Bengals Got "Out-Steelered" On Sunday Night

Charles LeClaire-USA TODAY Sport

The Bengals received a hefty dose of reality on Sunday night against the Steelers when Pittsburgh truly showed Cincinnati what physical football is really like.

Sometime around Saturday afternoon I began to get that feeling. You know the one: that uneasy feeling in your stomach when you really think about the game ahead. You feign confidence, but so much history and so many variables create doubts. In Pittsburgh, lousy weather, opponent with nothing to lose while the good guys have so much riding on it. Steelers Week.

As I thought about the game earlier in the week, I was reminded of a clip (which I've embedded for your viewing pleasure) from the great movie, Tombstone. Early in the film, Wyatt Earp (played by actor Kurt Russell) goes into a saloon where there is a cocky, unruly customer, Johnny Tyler (played by a then-plump Billy Bob Thornton), who is ruining the ambiance for other patrons. Earp sets the guy straight with cool confidence and a tough guy approach, and subsequently kicks him out of a bar that he doesn't own yet.

It might seem tacky, but I envisioned the Bengals pulling "an Earp" on the Steelers this Sunday, which would be a metaphor for the changing of the guard in the division. "Somethin' on your mind?", the Steelers would ask. "I just want to let you know that you're sitting in my seat", the Bengals would respond. They would then kick the loud-mouthed bully out of a building that they were comfortable in and assert themselves firmly in the AFC North throne.

Only, as I look at it now, it's almost as if the teams reversed character roles. The Steelers made the Bengals bleed, literally (thanks to a real tough guy hit by a Pittsburgh linebacker on Bengals punter Kevin Huber), and the Bengals had the familiar tail-between-their-legs look about them. This Cincinnati team, who had been so physically dominant all year--even in the first meeting with with the Steelers--got out-physicaled at Heinz Field on Sunday. Instead of being a power team, they randomly and suddenly became a finesse team and it led to their demise. The grizzled veteran showed the young guy what was what.

You can count how many Bengals players actually came to play on one hand and still have fingers left over. Running back Giovani Bernard did, as did return man Brandon Tate. Say what you want about Andy Dalton, but he was efficient on the evening, given that his receivers were busy dropping passes and fumbling the ball away. Other than those three, it's hard to point to any others in stripes (including referees) that looked prepared to play a huge game. Missed tackles, penalties, special teams gaffes and turnovers spelled doom.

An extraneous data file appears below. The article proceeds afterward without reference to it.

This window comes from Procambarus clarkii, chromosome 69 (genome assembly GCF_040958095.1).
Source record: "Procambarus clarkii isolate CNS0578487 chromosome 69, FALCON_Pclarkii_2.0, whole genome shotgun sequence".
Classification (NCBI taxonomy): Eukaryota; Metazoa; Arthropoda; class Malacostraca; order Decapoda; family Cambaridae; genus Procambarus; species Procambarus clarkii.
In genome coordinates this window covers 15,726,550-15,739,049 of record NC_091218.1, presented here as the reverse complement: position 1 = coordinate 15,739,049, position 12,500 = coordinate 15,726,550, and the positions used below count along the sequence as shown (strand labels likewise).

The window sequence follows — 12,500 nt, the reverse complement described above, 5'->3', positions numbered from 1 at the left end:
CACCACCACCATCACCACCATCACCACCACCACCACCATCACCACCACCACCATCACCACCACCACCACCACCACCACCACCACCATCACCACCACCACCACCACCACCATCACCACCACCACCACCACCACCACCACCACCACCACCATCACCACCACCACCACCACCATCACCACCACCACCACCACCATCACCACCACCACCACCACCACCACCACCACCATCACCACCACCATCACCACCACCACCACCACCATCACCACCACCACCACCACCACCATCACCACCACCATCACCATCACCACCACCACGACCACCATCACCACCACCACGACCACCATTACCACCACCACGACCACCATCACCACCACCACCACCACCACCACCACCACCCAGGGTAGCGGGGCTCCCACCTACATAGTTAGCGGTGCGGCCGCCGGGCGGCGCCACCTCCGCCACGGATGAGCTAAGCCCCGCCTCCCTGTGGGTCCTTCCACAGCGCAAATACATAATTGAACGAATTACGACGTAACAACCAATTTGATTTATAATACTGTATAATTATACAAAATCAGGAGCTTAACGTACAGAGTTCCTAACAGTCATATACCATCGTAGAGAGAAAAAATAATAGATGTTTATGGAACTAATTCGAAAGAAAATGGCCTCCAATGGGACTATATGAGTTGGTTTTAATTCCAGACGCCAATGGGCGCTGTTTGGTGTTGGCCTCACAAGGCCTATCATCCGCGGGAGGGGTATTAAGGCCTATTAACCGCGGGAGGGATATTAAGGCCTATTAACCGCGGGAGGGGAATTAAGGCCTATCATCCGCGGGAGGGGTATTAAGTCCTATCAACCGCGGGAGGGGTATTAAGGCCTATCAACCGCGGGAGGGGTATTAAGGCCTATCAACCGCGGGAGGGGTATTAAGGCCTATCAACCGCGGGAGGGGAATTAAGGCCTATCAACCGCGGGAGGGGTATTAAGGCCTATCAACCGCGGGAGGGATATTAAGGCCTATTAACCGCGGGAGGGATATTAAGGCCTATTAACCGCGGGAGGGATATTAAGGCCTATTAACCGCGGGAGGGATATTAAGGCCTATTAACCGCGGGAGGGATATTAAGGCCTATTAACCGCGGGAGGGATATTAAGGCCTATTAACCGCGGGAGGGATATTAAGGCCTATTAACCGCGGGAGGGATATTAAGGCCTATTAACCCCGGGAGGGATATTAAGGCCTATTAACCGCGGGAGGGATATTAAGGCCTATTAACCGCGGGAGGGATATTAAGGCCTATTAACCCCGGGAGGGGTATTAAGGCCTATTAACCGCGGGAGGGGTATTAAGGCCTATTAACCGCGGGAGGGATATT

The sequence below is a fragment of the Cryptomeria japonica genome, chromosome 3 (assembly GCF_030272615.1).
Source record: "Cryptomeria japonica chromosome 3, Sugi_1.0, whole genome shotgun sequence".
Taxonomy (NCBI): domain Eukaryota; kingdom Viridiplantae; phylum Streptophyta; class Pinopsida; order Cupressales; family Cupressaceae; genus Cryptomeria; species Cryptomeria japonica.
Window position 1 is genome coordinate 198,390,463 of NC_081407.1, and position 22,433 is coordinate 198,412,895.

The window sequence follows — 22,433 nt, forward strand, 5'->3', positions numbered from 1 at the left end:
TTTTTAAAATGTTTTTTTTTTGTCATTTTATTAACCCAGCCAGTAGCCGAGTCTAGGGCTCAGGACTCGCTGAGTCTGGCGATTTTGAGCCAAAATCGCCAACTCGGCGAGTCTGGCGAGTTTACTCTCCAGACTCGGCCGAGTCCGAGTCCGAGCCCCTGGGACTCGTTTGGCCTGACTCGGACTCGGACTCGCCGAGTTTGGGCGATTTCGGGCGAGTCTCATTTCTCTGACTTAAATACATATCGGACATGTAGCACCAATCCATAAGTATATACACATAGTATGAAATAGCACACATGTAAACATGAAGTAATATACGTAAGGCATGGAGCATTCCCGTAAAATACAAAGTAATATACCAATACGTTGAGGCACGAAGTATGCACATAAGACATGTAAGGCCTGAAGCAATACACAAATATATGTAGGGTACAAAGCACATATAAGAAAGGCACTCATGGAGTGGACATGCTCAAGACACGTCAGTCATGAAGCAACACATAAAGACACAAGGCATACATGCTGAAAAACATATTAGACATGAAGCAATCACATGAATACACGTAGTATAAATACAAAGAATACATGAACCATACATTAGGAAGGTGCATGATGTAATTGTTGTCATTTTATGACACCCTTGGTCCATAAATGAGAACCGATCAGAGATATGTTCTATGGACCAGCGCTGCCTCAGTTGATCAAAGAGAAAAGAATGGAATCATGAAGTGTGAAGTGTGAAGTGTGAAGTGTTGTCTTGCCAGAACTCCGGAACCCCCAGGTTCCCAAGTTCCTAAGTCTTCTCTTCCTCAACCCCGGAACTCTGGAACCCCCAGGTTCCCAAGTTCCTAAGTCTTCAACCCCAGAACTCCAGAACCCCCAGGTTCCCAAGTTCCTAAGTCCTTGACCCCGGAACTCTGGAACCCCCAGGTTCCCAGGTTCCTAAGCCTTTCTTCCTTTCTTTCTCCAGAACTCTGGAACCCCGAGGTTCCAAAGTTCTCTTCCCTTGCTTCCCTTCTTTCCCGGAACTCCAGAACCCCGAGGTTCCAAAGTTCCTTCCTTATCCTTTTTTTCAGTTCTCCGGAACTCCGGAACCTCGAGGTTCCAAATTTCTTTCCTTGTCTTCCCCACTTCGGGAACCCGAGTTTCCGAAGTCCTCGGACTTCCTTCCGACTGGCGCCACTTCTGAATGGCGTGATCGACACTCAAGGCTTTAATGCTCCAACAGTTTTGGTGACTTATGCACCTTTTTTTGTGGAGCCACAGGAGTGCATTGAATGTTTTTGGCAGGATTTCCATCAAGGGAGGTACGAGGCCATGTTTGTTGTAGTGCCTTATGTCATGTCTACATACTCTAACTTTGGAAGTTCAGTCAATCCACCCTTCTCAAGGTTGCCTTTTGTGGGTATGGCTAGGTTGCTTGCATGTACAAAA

So, what was it? Could it have something to do with a number of players battling the flu? BenJarvus Green-Ellis, James Harrison and Vontaze Burfict all had miserable weeks because of illnesses. The cold weather probably enhanced any symptoms that they were playing with. That could be the case, but that is a pretty weak excuse. The accumulated injuries and overall game plan certainly didn't help, either though.

For years, Marvin Lewis has been attempting to build the Bengals into a Steeler-like team, constantly looking at Pittsburgh as the shining beacon of what an NFL franchise should be. Ground and pound offensive plan with solid defense. He thought that he had it in 2009, but that turned out to be a house of cards and has tried to turn this current team into a more well-rounded version.

A team that out-muscled a solid Lions squad, beat Tom Brady's Patriots and Aaron Rodgers' Packers, came out and played scared against the bullies of the block. The all too familiar deer-in-the-headlights look came over the entire team and though they had been getting around 150 rushing yards the past two weeks, they barely cracked 50 Sunday night. Did we mention that Pittsburgh let up over 180 yards rushing the previous week to Miami?

"I think to summarize today, we didn't make anything happen," Lewis said in the post game interview. Bernard followed that up with "We didn't come out ready to play". Translation: the coaches didn't do their jobs well enough and the players let the moment get too big for them. How many times have we seen this from Lewis and Co.? As I touched on last month, the Bengals are now 6-15 (1-2 this season) in primetime games with Lewis at the helm over the past 11 years. SIX AND FIFTEEN.

My biggest problem with Sunday? This physical Bengals team that cowered in Pittsburgh on Sunday night never got angry enough to respond to what happened with Huber. If the coaches and the players themselves couldn't get fired up enough to give it their all in an important game (on numerous levels), you would think that they would be able to once they saw one of their own get rocked in a questionable (at best) play. They didn't.

Though the loss was gut-wrenching and disappointing, I've had time to digest the whole scenario and am looking at it a bit differently. If this is truly "a different Bengals team", they will need to show it in the rebound next week when they host the Vikings. They're already saying the right things, now they need to just put the words into actions. I personally predicted that the Bengals would go 3-3 in the AFC North, so a loss to the Steelers in Pittsburgh isn't a total surprise. The overall performance, however, was.

The Steelers outplayed the Bengals and were far better prepared for a tough divisional game. They are able to say that they won their season's Super Bowl Sunday night--meanwhile, everyone else will be paying attention to the Bengals' quest to play in the real one at the end of January.

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